Rhode Island Legal Information
In 2006, the Edward O. Hawkins and Thomas C. Slater Medical Marijuana Act was enacted, allowing patients with a Rhode Island registry ID card to use, possess, and cultivate cannabis. Registered patients may possess up to 2.5 ounces of usable cannabis and may cultivate up to 12 plants. Patients may currently appoint up to two primary caregivers for assistance or designate a compassion center as one of the caregivers. Qualified patients and caregivers are entitled to an affirmative defense at trial or dismissal of charges.
In 2009, the Department of Health (DOH) was authorized to license not-for-profit compassion centers to distribute medical cannabis. In 2011, Gov. Lincoln Chafee suspended licensing of compassion centers in response to threats from federal prosecutors; he then resumed the program in January 2012 after background checks and additional plant limits were added to the licensing requirements. By 2013, compassion centers were serving patients. In 2014, the legislature passed laws removing caps on cultivation for compassion centers. Patients and caregivers may also sell excess medical cannabis to compassion centers.
In 2016, the DOH made several positive changes to the program including creating a new cultivator license to help deal with product shortages. The legislature passed H 7142 which adds PTSD as a qualifying condition.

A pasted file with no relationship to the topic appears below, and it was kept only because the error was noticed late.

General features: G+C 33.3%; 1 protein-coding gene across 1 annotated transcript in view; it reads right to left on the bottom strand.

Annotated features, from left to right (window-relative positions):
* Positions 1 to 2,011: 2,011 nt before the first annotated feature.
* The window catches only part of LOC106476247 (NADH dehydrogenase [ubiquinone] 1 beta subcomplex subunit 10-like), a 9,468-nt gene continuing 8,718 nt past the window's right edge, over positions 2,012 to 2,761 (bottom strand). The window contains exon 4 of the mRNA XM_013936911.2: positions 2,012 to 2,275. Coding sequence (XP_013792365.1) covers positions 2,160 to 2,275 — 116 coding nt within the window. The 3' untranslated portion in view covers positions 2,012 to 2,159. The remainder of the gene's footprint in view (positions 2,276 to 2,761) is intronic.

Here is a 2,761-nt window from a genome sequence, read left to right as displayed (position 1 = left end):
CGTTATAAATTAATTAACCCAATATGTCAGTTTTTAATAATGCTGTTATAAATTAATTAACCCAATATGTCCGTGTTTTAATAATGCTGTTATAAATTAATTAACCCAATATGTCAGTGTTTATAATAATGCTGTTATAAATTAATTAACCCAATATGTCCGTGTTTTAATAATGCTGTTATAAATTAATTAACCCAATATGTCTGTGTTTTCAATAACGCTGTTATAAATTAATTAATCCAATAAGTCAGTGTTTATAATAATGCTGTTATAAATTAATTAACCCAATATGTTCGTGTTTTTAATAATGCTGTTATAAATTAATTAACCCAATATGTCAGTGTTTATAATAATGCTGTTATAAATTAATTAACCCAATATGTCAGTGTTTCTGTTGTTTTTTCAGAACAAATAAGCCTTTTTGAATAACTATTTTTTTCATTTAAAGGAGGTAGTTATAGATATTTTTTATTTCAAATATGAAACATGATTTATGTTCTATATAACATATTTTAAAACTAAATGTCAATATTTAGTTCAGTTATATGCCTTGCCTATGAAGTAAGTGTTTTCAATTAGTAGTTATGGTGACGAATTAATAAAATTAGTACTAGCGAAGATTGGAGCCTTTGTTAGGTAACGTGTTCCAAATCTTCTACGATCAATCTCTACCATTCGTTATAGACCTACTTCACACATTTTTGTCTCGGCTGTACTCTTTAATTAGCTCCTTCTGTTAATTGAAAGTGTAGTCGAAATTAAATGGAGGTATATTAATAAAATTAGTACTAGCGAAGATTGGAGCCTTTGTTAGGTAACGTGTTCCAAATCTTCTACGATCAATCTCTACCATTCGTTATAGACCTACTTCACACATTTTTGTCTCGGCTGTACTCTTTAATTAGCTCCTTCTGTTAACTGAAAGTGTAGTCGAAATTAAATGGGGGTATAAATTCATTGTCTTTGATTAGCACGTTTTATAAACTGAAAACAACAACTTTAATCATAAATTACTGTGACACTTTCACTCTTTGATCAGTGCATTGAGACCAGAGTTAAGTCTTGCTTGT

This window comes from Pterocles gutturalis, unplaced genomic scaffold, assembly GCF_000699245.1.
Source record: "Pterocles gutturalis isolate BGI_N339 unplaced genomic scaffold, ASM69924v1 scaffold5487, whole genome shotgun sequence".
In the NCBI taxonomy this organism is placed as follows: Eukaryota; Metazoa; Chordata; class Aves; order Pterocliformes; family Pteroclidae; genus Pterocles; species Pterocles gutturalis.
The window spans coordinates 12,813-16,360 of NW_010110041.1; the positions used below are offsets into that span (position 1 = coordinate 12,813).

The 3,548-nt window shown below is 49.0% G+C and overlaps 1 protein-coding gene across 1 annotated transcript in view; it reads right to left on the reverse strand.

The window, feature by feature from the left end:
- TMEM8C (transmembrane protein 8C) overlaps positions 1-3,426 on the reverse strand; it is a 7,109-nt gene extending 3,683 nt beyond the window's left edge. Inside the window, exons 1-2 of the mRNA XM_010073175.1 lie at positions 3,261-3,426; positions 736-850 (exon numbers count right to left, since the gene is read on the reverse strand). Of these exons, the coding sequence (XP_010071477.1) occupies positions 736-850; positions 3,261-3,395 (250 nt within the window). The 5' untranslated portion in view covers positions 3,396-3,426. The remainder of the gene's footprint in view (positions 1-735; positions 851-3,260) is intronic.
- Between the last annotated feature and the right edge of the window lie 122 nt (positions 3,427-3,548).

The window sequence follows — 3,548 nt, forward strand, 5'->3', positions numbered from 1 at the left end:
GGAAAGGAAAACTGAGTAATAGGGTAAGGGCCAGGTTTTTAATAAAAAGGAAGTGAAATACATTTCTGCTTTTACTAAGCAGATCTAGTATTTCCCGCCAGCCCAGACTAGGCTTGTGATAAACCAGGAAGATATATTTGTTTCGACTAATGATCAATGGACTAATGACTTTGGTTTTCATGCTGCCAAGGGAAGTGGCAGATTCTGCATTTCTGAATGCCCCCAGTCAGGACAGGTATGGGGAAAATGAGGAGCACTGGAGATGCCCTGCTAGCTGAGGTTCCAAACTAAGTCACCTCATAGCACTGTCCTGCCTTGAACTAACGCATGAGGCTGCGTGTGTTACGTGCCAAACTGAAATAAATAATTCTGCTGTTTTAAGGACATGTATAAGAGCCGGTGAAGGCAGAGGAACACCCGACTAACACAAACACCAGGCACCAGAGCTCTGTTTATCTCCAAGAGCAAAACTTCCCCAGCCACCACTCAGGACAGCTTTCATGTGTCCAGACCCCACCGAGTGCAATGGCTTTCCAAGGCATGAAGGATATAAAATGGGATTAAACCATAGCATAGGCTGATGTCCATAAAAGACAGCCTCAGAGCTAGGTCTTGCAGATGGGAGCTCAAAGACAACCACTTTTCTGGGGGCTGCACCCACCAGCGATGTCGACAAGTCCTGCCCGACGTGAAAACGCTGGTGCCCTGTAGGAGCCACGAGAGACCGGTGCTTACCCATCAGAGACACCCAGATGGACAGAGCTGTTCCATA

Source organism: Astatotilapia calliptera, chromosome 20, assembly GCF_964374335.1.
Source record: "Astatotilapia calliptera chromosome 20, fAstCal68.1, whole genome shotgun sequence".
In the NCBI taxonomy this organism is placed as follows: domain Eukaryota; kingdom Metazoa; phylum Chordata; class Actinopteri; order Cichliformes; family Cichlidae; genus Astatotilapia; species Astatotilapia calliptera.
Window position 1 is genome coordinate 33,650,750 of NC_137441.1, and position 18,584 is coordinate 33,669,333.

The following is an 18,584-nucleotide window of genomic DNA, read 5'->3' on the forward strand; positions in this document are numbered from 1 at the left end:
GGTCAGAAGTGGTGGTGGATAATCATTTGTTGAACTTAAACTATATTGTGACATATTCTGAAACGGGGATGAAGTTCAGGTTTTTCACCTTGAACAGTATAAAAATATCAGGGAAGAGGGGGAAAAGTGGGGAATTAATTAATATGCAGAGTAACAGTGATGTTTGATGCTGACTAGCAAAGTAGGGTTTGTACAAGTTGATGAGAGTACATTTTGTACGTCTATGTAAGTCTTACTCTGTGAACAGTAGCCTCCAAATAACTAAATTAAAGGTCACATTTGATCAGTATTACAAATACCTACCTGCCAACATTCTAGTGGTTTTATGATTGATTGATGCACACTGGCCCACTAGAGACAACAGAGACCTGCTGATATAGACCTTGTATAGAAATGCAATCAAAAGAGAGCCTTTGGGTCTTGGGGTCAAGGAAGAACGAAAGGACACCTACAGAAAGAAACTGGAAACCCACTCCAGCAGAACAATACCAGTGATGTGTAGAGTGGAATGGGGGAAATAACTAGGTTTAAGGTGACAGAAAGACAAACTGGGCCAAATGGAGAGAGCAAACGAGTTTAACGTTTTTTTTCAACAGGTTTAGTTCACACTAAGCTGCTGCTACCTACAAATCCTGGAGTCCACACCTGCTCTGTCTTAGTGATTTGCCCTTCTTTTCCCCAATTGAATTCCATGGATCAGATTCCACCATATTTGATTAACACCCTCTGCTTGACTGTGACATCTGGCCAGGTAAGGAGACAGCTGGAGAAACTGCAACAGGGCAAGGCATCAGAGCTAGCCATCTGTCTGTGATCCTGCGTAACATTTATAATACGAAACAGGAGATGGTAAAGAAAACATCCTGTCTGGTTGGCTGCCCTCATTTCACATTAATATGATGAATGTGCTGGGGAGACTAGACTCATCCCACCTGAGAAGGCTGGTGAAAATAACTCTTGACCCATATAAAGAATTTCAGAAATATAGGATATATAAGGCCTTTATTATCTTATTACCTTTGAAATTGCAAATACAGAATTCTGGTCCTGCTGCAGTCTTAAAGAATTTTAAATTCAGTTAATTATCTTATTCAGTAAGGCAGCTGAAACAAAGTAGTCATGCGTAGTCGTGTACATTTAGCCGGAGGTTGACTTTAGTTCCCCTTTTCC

In This Section
The Edward O. Hawkins and Thomas C. Slater Medical Marijuana Act was passed by the state legislature and signed into law on January 3, 2006 and went into effect immediately. The bill’s sunset clause was removed on renewal of the law in 2007. Not-for-profit compassion centers for the distribution of medical cannabis were authorized by law in 2009. Licensing of the centers is done by the Rhode Island Department of Health. Gov. Lincoln Chafee suspended licensing of compassion centers in October 2011 in response to threats from federal prosecutors, then resumed the program in January 2012 after background checks and additional plant limits were added to the licensing requirements.
It is legal for a patient with a Rhode Island registry ID card to use marijuana for medical purposes. Patients may also grow marijuana and appoint a primary caregiver for assistance.
Medical professionals recommending medical cannabis must be a licensed physician in Rhode Island, Massachusetts, or Connecticut, have a practitioner-patient relationship with the qualifying patient and complete a full assessment of the patient's medical history.
Unfortunately, patients, caregivers, and providers are still vulnerable to federal and state arrests, prosecutions, and incarceration. They also suffer pervasive discrimination in employment, child custody, housing, public accommodation, education and medical care.